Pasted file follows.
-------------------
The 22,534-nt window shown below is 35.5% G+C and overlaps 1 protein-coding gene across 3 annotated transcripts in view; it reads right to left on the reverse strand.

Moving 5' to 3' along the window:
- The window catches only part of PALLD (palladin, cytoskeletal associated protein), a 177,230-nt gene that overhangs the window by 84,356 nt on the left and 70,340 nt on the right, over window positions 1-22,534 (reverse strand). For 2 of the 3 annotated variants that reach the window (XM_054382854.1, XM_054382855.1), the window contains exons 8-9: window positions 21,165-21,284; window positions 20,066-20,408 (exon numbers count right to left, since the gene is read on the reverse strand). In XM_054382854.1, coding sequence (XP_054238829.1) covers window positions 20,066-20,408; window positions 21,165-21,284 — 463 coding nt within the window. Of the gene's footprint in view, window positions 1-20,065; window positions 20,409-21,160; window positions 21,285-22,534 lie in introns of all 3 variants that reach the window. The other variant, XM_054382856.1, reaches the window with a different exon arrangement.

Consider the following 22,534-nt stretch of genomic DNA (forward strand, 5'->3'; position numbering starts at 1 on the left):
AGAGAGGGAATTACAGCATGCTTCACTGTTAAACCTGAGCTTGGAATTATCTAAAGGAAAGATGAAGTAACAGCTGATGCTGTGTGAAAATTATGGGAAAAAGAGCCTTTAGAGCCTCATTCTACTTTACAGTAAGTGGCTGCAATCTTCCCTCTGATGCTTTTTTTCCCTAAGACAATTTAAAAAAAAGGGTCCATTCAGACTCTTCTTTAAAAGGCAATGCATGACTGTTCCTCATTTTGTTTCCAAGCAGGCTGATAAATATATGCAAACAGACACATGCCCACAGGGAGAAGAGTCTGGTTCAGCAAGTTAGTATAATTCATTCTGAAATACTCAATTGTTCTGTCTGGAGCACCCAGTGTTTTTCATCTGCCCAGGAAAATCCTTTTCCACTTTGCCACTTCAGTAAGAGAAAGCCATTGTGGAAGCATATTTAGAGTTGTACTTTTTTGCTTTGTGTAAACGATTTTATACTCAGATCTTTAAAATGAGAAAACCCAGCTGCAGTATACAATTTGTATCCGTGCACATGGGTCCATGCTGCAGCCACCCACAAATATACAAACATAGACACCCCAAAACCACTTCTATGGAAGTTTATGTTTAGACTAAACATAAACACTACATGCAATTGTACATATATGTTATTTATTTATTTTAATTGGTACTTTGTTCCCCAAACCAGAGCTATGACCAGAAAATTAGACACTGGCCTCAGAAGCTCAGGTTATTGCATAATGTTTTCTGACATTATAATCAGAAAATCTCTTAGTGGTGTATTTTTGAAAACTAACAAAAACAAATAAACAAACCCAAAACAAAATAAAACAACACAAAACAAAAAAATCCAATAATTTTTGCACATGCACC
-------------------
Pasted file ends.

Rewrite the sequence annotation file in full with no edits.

The 22,534-nt window shown below is 35.5% G+C and overlaps 1 protein-coding gene across 3 annotated transcripts in view; it reads right to left on the reverse strand.

Moving 5' to 3' along the window:
- The window catches only part of PALLD (palladin, cytoskeletal associated protein), a 177,230-nt gene that overhangs the window by 84,356 nt on the left and 70,340 nt on the right, over window positions 1-22,534 (reverse strand). For 2 of the 3 annotated variants that reach the window (XM_054382854.1, XM_054382855.1), the window contains exons 8-9: window positions 21,165-21,284; window positions 20,066-20,408 (exon numbers count right to left, since the gene is read on the reverse strand). In XM_054382854.1, coding sequence (XP_054238829.1) covers window positions 20,066-20,408; window positions 21,165-21,284 — 463 coding nt within the window. Of the gene's footprint in view, window positions 1-20,065; window positions 20,409-21,160; window positions 21,285-22,534 lie in introns of all 3 variants that reach the window. The other variant, XM_054382856.1, reaches the window with a different exon arrangement.

Consider the following 22,534-nt stretch of genomic DNA (forward strand, 5'->3'; position numbering starts at 1 on the left):
AGAGAGGGAATTACAGCATGCTTCACTGTTAAACCTGAGCTTGGAATTATCTAAAGGAAAGATGAAGTAACAGCTGATGCTGTGTGAAAATTATGGGAAAAAGAGCCTTTAGAGCCTCATTCTACTTTACAGTAAGTGGCTGCAATCTTCCCTCTGATGCTTTTTTTCCCTAAGACAATTTAAAAAAAAGGGTCCATTCAGACTCTTCTTTAAAAGGCAATGCATGACTGTTCCTCATTTTGTTTCCAAGCAGGCTGATAAATATATGCAAACAGACACATGCCCACAGGGAGAAGAGTCTGGTTCAGCAAGTTAGTATAATTCATTCTGAAATACTCAATTGTTCTGTCTGGAGCACCCAGTGTTTTTCATCTGCCCAGGAAAATCCTTTTCCACTTTGCCACTTCAGTAAGAGAAAGCCATTGTGGAAGCATATTTAGAGTTGTACTTTTTTGCTTTGTGTAAACGATTTTATACTCAGATCTTTAAAATGAGAAAACCCAGCTGCAGTATACAATTTGTATCCGTGCACATGGGTCCATGCTGCAGCCACCCACAAATATACAAACATAGACACCCCAAAACCACTTCTATGGAAGTTTATGTTTAGACTAAACATAAACACTACATGCAATTGTACATATATGTTATTTATTTATTTTAATTGGTACTTTGTTCCCCAAACCAGAGCTATGACCAGAAAATTAGACACTGGCCTCAGAAGCTCAGGTTATTGCATAATGTTTTCTGACATTATAATCAGAAAATCTCTTAGTGGTGTATTTTTGAAAACTAACAAAAACAAATAAACAAACCCAAAACAAAATAAAACAACACAAAACAAAAAAATCCAATAATTTTTGCACATGCACC